HOWTO: make a big sensitive adjustable button.

Upplagd av Jalvemo

This is how we made a button with adjustable depth needed for pushing it.
A & B: screws
C: metallic plate mounted under the button surface
D: cables mounted in the screw and metallic plate (if they connect the button is pressed)
E: Foam pushing the surface up towards screw A.
F: The button surface with a hole for screw A

note: This assembly is to be built in all 4 corners of the button.

It's easy to have as many LED's as you have outputs on your microcontroller but what happens when you need more of them?

In our project we used the Sun SPOT which has five I/O ports of which one had to be used for input leaving us with only four ports. This would have been fine if we had only four LEDs but we had in total 18 (three colours multiplied by six sides). Well, actually we had 3x9x6 LEDs which makes it a total of 162 LEDs. They were connected in parallell of nine so only 3x6 outputs were needed.

This is where shift registers come in handy. They allow you to store multiple digital values (1/0) for later reading using only one output (well, three actually, but the other two are not data as such, only control for the shift register).

  • STR makes the shifted bits appear on the outputs.
  • CP is used for telling the shift register to "shift" all values one step further.
  • D is used for the data that you want to shift out. It is read by the shift register when CP is cycled.
Shifting out an array of bits goes like this:

Pseudo code
  1. Set STROBE to 0

  2. For each LED

  3.   Set CLOCKPULSE to 0

  4.   Set DATA to either 0 or 1 (LED on or off)

  5.   Set CLOCKPULSE to 1

  6. End for

  7. Set STROBE to 1

On the Sun SPOT, you'd do this:

byte[] data = { 0, 0, 1, 0, 1, 1, 0, 1, 0, 1, 0, 1, 1, 1, 0, 1, 0, 0 };
static IIOPin D = EDemoBoard.getInstance().getIOPins()[EDemoBoard.D0];
static IIOPin CP = EDemoBoard.getInstance().getIOPins()[EDemoBoard.D1];
static IIOPin STR = EDemoBoard.getInstance().getIOPins()[EDemoBoard.D2];

for (int i = data.length - 1; i >= 0; i--) {
  D.setHigh(data[i] > 0);

Note that the loop is actually going backwards because the first bit you send will actually be available on the last pin of the shift register, something we didn't realize until after the circuit was soldered.

Shift registers for RGB LEDs

The shift register we used is called HEF4894B and is a "12-bit store and shift register" which is a nicer way of saying it can hold 12 bits. Here's the datasheet (PDF).

We connected it like this:

Three of the ports on the Sun SPOT was connected to STR, CP and D respectively. These were used for controlling the shift register.

The LEDs were connected on the outputs of the shift register in triples of RGB for each side.

For getting all LEDs to work, we had to daisy-chain two shift registers making the total number of bits expand up to 24 bits. Connecting two shift registers was quite easy. Just connect the same STR and CP from from the first one and connect the first ones OS' (Output Serial on negative clockcycle, should work with regular OS but we tried OS' first and didn't dare tamper with it) output to the seconds D input.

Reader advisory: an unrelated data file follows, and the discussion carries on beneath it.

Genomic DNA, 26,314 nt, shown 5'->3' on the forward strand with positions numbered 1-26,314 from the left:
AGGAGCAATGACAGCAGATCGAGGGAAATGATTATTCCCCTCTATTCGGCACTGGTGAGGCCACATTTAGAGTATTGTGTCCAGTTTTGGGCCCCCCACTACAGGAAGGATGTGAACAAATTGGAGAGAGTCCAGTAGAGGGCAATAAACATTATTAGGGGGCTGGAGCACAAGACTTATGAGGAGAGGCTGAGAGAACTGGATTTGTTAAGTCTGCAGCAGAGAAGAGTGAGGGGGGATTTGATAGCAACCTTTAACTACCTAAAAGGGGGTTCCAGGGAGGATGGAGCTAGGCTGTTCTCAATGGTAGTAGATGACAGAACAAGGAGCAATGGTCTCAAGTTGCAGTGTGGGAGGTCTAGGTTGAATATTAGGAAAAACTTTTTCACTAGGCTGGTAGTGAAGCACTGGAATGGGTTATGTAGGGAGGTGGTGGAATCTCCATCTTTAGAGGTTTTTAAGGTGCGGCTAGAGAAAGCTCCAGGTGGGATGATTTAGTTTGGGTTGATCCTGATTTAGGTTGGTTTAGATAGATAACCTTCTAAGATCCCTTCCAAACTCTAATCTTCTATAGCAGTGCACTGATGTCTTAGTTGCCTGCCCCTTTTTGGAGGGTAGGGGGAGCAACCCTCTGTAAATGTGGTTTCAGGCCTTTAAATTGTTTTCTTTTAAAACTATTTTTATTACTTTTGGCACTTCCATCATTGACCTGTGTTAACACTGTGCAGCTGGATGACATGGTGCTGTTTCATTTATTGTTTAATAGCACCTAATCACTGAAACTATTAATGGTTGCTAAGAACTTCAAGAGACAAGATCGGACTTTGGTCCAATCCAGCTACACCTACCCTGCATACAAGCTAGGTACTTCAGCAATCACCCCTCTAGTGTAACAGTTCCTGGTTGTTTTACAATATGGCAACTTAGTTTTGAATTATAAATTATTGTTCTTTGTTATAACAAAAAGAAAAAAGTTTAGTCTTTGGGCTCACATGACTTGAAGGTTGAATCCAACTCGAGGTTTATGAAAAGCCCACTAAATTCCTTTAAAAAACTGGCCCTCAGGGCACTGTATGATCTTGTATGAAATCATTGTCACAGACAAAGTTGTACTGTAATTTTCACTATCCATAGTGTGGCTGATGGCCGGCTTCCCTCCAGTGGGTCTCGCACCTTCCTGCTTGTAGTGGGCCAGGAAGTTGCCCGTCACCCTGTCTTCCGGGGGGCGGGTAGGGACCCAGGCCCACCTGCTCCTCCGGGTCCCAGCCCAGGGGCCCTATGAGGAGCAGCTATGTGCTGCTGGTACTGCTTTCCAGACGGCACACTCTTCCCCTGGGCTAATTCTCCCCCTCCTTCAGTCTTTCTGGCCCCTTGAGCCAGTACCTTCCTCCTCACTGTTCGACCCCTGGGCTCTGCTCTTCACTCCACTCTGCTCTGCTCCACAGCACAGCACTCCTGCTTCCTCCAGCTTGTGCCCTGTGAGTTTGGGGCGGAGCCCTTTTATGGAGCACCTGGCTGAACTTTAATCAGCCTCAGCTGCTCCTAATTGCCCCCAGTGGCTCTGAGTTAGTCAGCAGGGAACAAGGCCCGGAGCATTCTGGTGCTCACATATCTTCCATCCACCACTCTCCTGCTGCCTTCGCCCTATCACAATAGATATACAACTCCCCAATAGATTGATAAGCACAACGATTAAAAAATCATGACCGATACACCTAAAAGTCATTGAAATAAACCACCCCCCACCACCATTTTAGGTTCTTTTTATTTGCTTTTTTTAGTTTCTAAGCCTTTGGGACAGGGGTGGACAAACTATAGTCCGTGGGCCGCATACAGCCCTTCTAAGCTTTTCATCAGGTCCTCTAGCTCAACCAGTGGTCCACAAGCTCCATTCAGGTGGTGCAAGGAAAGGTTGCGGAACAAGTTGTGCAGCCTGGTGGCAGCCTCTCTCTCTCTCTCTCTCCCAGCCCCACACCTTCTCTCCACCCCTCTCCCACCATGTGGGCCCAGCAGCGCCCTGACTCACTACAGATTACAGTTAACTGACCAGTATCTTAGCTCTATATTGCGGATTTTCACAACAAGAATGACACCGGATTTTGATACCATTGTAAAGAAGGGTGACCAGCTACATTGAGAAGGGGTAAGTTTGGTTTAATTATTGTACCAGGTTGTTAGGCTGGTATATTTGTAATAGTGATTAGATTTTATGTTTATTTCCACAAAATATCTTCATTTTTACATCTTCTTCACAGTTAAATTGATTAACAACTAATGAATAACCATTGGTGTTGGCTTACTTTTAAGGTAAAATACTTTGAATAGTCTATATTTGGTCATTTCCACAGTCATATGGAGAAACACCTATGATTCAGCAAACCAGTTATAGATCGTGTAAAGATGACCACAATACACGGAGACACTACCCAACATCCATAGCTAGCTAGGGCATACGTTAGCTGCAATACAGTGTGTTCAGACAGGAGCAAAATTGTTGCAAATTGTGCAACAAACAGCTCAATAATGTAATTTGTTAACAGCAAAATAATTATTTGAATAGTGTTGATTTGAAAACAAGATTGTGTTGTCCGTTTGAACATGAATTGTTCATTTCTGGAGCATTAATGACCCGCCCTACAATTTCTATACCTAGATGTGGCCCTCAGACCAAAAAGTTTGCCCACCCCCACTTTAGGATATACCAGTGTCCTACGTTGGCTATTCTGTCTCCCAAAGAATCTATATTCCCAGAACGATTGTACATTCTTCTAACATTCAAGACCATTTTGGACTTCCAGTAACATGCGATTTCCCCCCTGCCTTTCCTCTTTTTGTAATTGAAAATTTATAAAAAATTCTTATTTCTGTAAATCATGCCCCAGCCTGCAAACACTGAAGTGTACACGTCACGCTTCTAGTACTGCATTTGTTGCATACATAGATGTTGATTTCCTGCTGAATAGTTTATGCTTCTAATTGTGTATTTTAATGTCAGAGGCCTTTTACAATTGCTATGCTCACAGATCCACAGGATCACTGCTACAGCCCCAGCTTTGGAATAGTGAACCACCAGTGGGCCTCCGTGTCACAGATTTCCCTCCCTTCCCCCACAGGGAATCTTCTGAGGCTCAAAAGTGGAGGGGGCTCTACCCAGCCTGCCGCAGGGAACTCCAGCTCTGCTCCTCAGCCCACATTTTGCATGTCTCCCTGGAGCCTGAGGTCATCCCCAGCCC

The power feed for the LEDs was connected on the VDD input on the shift register. Ground was connected to VSS.

As you can clearly see in this demonstration video, the RGB values are shifted out in triplets for the effect of wandering colours. Normally you wouldn't send the STR before all bits are sent but if you want this effect, send it after each triplet.

All was good.

HOWTO: Diffuse LEDs

Upplagd av Jalvemo


Once testing our new multi coloured RGB LEDs, we ran in to some problems with the direction of the light. When mixing the different colours the red, green and blue light components all went in different, quite straight directions instead of blending in to one colour.


We simply used sandpaper on them. The result was LEDs with more multidirectional light which made the different colours blend more smoothly together. Not perfect but a great improvement. One minor effect on the downside is that the light intensity decreased a notch.

HOWTO: Calibrating RGB LED's

Upplagd av Joakim Bergman

The cheap RGB LEDs aren't exactly even in colour. The red can be much brighter than the green and blue or vice versa.

There's a simple fix for this. Just use different resistors for each colour. One way to determine what resistors you should get is to try first with potentiometers, preferably one with high granularity (depending on how your LED's are connected, you will need different values).

Our setup was 9 LED's connected in parallell per resistor which means that the combined resistance should be about ~5 Ohms according to some guide we found online (google for LED calculator). We had three of these ELFA 64-721-61. They can be rotated 20 times from ~0 to ~200 Ohm which gives you a resolution about 10 Ohms per rotation. It was enough to get the values we were looking for (although in retrospect we should have gone with the 0–50 Ohms for even higher resolution).

Just hook all the LED's up and put the resistor between the current and the LED's and start screwing. Use some simple switches to turn each colour off as you try to match their respective brightness.

When the brightness is to your liking, just measure the resistance of each potentiometer to find out what regular resistors you should use in your circuits.